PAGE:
Poisonous Plants For Humans and Animals

  • Poisonous Plants For Humans
  • Poisonous Plants For Humans
  • Poisonous Plants For Humans
    Water Hemlock
  • Poisonous Plants For Humans
  • Poisonous Plants For Humans
  • Poisonous Plants For Humans
    Castor oil slide
  • Poisonous Plants For Humans
  • Poisonous Plants For Humans
  • Poisonous Plants For Humans
    Daffodil slide

Even a beautiful flower can harm you.  This is not just a figure of speech, but a literal one as well. Plants add color, beauty, and life to our gardens and homes, however sometimes should be grown with a little extra caution. Many common plants are also poisonous plants. Whether its summer annuals or shade tolerant perennials, there could be a poisonous plant in your garden now. If you have children and pets who like to chew or play with plants, thus you want to avoid a few varieties. There is large amount of harmful plants known to man and some of plants can cause skin irritations, stomach upsets, or even be fatal is too much is ingested.

Identifying Which Plants are Poisonous

Poisonous Plants For HumansUse caution and when growing and displaying these poisonous plants for humans and animals in your home.

  1. Mistletoe – Whether this parasitic plant can cause death has been debated, but it does cause digestive problems, slowed heartbeat and hallucinogenic effects in humans.
  2. Philodendron – The sap from these trendy houseplants can irritate your skin and mouth, resulting in throat swelling, breathing difficulties, burning pain, and stomach upset. Severe reactions are rare, however it is recommended to keep philodendrons away from kids and pets.
  3. Water Hemlock – These small white flowers might appear in your garden as weeds, and if you have curious pets, you should remove them. White hemlock’s toxin (which smells like carrot) attacks the nervous system, and can cause serious harm to animals and humans.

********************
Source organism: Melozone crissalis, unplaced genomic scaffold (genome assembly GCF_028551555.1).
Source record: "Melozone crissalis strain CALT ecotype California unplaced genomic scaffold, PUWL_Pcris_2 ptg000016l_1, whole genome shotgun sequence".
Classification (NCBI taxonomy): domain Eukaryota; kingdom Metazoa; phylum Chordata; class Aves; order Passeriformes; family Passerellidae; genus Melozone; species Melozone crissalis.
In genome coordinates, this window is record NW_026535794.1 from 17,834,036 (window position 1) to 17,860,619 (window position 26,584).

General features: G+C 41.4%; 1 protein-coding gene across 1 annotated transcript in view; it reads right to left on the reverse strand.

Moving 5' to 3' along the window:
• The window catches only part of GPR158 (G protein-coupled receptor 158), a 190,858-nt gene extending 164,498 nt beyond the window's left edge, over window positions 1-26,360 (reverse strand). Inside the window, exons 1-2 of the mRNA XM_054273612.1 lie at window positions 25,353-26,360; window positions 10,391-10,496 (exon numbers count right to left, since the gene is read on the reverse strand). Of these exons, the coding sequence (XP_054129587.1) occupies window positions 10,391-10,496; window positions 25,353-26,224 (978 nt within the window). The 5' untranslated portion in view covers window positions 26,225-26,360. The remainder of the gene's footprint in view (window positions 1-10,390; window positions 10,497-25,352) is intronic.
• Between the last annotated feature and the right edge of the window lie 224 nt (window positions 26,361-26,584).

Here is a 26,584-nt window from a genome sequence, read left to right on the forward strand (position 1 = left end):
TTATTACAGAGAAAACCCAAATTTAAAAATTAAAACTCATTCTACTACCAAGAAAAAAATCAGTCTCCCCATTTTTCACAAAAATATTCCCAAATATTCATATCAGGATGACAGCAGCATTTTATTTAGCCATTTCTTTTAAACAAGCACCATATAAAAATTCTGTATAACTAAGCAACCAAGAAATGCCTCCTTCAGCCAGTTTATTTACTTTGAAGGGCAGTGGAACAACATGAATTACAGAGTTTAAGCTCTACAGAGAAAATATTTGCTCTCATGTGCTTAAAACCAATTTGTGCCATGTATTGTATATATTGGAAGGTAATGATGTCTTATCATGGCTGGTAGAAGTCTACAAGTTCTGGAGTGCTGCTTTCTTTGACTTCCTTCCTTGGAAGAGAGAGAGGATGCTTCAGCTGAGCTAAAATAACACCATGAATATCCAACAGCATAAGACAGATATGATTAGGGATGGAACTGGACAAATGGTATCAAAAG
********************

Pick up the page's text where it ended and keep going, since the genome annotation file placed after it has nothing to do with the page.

4. Rhododendron and Azalea – These beautiful blooms look picture-perfect peeking out over a white picket fence, but the entire plant is highly toxic. Ingesting a flower, stem, or leaf could lead to abdominal pain, difficulty breathing, paralysis, coma, and even death.
  5. Oleander – Eating only a small part of this plant can be fatal. In one case, just one leaf was enough to harm a child. Symptoms of poisoning include drowsiness, slowed heart rate, and shaking.
  6. Castor Oil Plant – Castor oil plays a part in many home remedies, but the plant itself is more likely to kill you than cure you. The seeds contain one of the most poisonous naturally occurring substances known to man, known as the toxic protein ricin can cause severe dehydration from vomiting and diarrhea.
  7. Foxglove – These bell-shaped blooms and their berries entice kids, but contain a compound used for treating heart failure. Eating them is like “taking an unregulated dose of heart medicine,” according to
  8. Hydrangea – These popular blossoms contain a toxin, cyanide. How ever to be harmful pets and humans need to ingest quite a bit of these flowers for the effects to be fatal.
  9. Daffodils – The bulbs are the most poisonous part of these so-called friendly flowers. Keep away from pets who likes to dig. Ingesting too much could cause vomiting, diarrhea, convulsions, tremors, and cardiac arrhythmia.

Click on the link to see a complete list of poisonous plants in your area.

Reacting to Poisonous Garden Plants

Some plants are more toxic than others and the good news is that most must be consumed in large quantities to cause any real damage. More often the bitter taste repels a child or pet and stops them from ingesting too much of the plant.  If you suspect that a child or pet has been poisoned by eating or touching a houseplant, call your doctor, veterinarian or go to an emergency room. Another option is to call the 24-hour National Capital Poison Center at 800-222-1222.


Comments ( 2 )

  1. ReplyJasmine Hewitt
    Oh wow, I didn't know about a couple of these flowers being poisonous! This is so helpful!
  2. ReplyKat Mc cabe
    I didn't know daffodils were poisonous! I will keep an eye on my dogs in the spring when they are blooming. Very helpful article!

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